Discover the City of Cusco in 360° video
Cusco, located around 3,400 m (11,200 ft) altitude, near the Urubamba Valley of the Andes mountain range in southeastern Peru, is the capital of the Cusco Region and of the Cusco Province. Its population was 428,450 in 2017.
From the 13th until the 16th-century Spanish conquest, Cusco was the historic capital of the Inca Empire. The Constitution of Peru designates it as the Historical Capital of Peru.
In 1983, Cusco was declared a World Heritage Site by UNESCO receiving the title “City of Cuzco”, becoming a major tourist destination with nearly 2 million visitors a year.
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Cusco has a subtropical highland climate, and it is usually dry and temperate, with two defined seasons. From April to September (winter) there is abundant sunshine and occasional nighttime freezes; July is the coolest month with an average temperature of 9.7 °C (49.5 °F) average. From October to March (summer), the weather turns cloudy and wet; November is the warmest month with 13.3 °C (55.9 °F) average. Temperatures range between −8.9 and 30 °C (16.0 and 86.0 °F).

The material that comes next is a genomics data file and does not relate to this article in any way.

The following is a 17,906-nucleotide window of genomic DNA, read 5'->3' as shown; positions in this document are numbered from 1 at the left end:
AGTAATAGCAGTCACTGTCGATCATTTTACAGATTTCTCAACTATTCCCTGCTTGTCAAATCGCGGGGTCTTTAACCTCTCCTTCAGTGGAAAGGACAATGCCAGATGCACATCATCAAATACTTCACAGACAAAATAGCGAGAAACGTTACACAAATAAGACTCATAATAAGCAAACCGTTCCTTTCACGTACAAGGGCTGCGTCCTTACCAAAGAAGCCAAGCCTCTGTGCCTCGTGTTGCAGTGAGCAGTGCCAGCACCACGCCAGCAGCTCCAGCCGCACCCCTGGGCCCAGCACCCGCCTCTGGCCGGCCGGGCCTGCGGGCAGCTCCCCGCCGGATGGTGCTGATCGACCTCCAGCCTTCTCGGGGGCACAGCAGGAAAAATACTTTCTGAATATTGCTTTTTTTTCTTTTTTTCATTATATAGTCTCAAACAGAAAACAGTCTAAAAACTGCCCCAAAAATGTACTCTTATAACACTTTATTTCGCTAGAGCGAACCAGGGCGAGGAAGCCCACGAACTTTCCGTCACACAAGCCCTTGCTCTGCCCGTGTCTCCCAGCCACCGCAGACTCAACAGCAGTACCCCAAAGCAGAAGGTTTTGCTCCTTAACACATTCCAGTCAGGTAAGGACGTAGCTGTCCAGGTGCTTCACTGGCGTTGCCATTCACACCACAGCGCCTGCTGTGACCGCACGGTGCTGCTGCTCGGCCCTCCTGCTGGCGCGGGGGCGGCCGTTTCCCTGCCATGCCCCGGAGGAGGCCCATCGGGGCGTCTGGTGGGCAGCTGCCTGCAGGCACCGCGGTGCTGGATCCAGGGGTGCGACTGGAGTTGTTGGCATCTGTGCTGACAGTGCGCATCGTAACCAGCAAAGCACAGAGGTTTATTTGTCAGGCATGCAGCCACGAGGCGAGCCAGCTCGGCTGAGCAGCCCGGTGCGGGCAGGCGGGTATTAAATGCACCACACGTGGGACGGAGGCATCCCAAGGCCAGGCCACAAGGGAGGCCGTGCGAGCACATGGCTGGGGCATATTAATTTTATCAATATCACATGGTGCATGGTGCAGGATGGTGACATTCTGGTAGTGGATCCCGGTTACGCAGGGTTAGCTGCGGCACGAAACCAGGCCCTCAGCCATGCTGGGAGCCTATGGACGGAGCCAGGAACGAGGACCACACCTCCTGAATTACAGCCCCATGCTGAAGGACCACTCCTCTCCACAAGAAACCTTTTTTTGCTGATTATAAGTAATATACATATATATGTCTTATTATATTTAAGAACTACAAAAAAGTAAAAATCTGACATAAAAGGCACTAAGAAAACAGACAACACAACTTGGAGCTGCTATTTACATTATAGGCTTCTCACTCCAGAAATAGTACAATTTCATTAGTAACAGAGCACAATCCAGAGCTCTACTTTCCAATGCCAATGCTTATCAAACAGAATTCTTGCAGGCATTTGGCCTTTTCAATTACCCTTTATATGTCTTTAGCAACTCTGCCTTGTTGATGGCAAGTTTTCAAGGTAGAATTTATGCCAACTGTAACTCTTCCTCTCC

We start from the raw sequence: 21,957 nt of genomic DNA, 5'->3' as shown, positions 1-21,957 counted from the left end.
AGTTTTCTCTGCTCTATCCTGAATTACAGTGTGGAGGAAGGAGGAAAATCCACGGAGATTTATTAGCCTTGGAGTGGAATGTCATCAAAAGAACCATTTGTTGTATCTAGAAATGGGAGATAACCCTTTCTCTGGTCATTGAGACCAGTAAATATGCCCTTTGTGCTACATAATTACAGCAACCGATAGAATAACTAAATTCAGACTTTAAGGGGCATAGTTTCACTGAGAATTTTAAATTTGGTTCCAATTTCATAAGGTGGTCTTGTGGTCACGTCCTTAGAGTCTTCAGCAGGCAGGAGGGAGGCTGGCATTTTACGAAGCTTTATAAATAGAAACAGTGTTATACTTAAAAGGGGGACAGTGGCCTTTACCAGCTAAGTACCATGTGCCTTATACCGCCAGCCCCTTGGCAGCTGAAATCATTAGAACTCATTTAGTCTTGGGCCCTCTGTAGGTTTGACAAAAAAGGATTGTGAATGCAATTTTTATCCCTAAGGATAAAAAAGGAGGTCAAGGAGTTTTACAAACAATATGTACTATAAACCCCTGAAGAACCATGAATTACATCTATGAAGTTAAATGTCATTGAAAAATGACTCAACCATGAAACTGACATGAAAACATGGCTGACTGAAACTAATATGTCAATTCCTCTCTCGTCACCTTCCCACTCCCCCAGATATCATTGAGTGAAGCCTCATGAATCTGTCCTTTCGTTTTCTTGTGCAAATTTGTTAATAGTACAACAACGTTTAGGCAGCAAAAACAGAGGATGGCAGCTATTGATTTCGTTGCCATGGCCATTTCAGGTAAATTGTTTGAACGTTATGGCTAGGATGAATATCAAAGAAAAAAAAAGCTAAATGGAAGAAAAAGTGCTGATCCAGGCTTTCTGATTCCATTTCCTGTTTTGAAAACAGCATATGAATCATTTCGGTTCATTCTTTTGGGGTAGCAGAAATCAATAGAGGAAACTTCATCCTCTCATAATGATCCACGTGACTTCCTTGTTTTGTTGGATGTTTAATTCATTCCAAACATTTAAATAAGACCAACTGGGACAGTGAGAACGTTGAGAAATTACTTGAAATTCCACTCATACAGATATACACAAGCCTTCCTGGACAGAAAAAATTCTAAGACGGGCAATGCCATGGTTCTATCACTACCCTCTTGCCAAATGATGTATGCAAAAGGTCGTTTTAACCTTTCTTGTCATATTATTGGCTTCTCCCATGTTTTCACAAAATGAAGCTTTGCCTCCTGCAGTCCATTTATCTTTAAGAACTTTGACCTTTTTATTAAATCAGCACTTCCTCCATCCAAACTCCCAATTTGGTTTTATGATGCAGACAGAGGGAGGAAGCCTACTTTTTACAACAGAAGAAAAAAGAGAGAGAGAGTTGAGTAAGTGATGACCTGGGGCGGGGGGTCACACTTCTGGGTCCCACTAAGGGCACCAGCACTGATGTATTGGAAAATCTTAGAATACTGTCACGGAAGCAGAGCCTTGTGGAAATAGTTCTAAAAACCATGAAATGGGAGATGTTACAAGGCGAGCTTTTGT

In 2006 Cusco was found to be the spot with the highest average ultraviolet light level on Earth.
5 locations you have to visit
Plaza de Armas de Cusco: Known as the “Square of the warrior” in the Inca era, this plaza has been the scene of several important events, such as the proclamation by Francisco Pizarro in the conquest of Cuzco. Plaza de Armas was the scene of the death of Túpac Amaru II, considered the indigenous leader of the resistance.
Barrio de San Blas: A neighborhood of artisans, workshops and craft shops. It is one of the most picturesque sites in the city with steep and narrow streets and old houses built by the Spanish over important Inca foundations. It has an attractive square and the oldest church in Cusco, built in 1563.
Hatun Rumiyuq (“the one with the big stone”): This is the most visited street with the palace of Inca Roca (converted to the Archbishop’s residence), and the Stone of Twelve Angles (a marvel of ancient stonework) which is considered emblematic to the city’s history.
Convento e Iglesia de la Merced: Founded in 1536, destroyed by the earthquake in 1650, and rebuilt in 1675. It stands out for its Baroque Renaissance style cloisters, choir stalls, colonial paintings, wood carvings, and an elaborate monstrance made of gold and gemstones that weighs 22 kg (49 lb) and is 130 cm (51.18 in) in height.
Iglesia del Triunfo: Built in 1539, is the first cathedral built in Cusco on the foundations of the Palace of Viracocha Inca. Today, this church is an auxiliary chapel of the Cathedral. The main basilica cathedral of the city was built between 1560 and 1664.